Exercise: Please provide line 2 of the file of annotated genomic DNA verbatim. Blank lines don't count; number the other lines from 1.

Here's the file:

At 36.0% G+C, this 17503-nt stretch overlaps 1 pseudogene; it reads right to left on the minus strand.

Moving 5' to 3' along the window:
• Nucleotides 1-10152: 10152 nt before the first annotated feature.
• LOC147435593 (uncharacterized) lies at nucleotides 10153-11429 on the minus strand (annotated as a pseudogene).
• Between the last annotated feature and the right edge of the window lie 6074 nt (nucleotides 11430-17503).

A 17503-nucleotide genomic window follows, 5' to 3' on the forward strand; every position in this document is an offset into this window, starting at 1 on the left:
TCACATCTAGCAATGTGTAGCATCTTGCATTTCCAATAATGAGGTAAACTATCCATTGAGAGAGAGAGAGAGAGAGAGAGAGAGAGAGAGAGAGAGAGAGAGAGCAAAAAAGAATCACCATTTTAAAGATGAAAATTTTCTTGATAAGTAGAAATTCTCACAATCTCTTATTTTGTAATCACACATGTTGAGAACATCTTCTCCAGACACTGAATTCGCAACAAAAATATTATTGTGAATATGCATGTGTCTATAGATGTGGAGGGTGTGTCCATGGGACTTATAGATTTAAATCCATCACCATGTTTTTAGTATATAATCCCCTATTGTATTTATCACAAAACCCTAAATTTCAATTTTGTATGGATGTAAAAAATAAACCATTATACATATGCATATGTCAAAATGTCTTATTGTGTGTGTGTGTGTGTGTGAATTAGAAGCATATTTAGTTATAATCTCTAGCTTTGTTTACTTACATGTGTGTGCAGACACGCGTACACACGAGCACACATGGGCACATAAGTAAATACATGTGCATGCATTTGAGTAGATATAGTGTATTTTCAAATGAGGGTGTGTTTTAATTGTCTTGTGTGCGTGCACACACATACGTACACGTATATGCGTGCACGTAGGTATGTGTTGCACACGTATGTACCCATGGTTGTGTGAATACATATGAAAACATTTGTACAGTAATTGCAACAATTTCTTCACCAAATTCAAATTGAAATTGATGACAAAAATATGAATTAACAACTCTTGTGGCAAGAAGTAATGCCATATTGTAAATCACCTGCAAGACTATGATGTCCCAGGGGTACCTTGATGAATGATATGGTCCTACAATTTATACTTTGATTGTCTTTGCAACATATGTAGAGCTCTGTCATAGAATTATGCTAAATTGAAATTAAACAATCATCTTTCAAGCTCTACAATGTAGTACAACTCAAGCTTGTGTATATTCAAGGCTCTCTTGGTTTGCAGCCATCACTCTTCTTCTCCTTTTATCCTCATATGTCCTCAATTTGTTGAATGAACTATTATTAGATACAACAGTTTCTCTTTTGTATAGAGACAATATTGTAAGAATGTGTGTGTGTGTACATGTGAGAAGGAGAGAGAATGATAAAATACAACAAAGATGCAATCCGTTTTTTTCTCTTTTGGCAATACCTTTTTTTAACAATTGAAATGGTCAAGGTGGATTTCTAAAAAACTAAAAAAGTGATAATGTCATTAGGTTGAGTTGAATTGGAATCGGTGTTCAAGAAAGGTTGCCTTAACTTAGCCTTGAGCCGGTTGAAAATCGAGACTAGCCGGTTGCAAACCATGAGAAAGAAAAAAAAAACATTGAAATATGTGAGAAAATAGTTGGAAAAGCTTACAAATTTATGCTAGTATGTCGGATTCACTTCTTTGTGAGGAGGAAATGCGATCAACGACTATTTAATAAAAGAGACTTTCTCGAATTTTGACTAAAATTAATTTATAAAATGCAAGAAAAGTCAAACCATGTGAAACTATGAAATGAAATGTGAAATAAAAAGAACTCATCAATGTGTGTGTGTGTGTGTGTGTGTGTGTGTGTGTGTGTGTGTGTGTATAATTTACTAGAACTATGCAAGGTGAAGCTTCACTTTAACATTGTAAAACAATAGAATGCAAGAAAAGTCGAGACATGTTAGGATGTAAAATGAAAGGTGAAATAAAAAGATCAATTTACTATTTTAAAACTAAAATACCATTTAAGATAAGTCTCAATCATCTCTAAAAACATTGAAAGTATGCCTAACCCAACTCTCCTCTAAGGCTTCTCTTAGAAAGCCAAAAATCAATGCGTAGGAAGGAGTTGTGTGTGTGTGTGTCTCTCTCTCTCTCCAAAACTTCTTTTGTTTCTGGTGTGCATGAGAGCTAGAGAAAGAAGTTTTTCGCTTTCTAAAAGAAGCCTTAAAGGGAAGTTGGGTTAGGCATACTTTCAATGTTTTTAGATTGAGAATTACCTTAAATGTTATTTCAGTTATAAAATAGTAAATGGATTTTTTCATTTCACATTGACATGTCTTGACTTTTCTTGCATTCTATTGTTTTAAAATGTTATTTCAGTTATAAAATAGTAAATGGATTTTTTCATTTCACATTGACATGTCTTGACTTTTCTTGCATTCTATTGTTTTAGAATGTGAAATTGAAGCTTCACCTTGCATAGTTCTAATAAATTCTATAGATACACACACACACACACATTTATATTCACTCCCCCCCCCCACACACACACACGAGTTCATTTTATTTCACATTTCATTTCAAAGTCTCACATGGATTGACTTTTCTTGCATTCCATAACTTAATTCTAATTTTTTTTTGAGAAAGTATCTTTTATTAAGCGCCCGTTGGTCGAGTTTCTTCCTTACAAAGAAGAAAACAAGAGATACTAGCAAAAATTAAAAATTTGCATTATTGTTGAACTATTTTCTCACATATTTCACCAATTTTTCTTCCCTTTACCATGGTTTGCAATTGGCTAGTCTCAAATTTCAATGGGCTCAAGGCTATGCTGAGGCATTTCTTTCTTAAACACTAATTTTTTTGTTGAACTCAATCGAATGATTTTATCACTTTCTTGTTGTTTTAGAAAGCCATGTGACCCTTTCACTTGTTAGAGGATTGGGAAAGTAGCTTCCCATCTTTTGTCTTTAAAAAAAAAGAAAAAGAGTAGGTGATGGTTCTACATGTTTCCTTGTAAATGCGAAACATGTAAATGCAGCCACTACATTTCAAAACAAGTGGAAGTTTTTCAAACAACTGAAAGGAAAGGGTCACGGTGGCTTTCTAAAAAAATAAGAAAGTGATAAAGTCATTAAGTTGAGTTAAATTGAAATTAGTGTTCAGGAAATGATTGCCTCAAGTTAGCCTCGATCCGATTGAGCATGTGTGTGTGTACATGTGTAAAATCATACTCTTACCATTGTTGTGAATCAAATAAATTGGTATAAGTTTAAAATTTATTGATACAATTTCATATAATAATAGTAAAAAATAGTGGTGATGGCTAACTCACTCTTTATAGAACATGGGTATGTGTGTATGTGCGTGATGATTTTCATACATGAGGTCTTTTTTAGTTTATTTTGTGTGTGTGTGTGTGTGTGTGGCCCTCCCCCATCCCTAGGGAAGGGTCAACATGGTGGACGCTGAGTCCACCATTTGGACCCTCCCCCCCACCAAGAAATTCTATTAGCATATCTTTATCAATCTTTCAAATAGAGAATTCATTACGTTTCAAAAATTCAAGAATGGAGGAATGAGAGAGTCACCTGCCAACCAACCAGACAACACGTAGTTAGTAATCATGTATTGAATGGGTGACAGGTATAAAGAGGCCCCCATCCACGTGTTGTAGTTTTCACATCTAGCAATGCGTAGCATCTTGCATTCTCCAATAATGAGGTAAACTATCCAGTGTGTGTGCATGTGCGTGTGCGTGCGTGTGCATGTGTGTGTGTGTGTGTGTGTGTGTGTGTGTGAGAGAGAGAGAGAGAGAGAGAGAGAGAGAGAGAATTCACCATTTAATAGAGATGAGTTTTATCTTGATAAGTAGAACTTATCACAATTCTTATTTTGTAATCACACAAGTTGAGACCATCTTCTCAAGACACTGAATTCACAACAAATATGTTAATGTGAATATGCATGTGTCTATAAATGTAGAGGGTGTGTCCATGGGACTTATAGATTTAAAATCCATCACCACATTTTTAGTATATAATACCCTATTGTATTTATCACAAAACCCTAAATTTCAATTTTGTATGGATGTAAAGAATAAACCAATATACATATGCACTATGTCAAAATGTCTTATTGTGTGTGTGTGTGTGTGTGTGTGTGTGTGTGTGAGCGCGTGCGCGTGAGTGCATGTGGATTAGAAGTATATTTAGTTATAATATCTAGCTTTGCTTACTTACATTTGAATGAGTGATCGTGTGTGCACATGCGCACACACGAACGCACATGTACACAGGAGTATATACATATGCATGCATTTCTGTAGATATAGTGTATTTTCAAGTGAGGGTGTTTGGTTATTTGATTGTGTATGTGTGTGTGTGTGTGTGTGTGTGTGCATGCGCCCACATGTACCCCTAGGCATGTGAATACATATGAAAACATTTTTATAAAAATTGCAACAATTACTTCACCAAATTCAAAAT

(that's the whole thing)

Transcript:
Moving 5' to 3' along the window: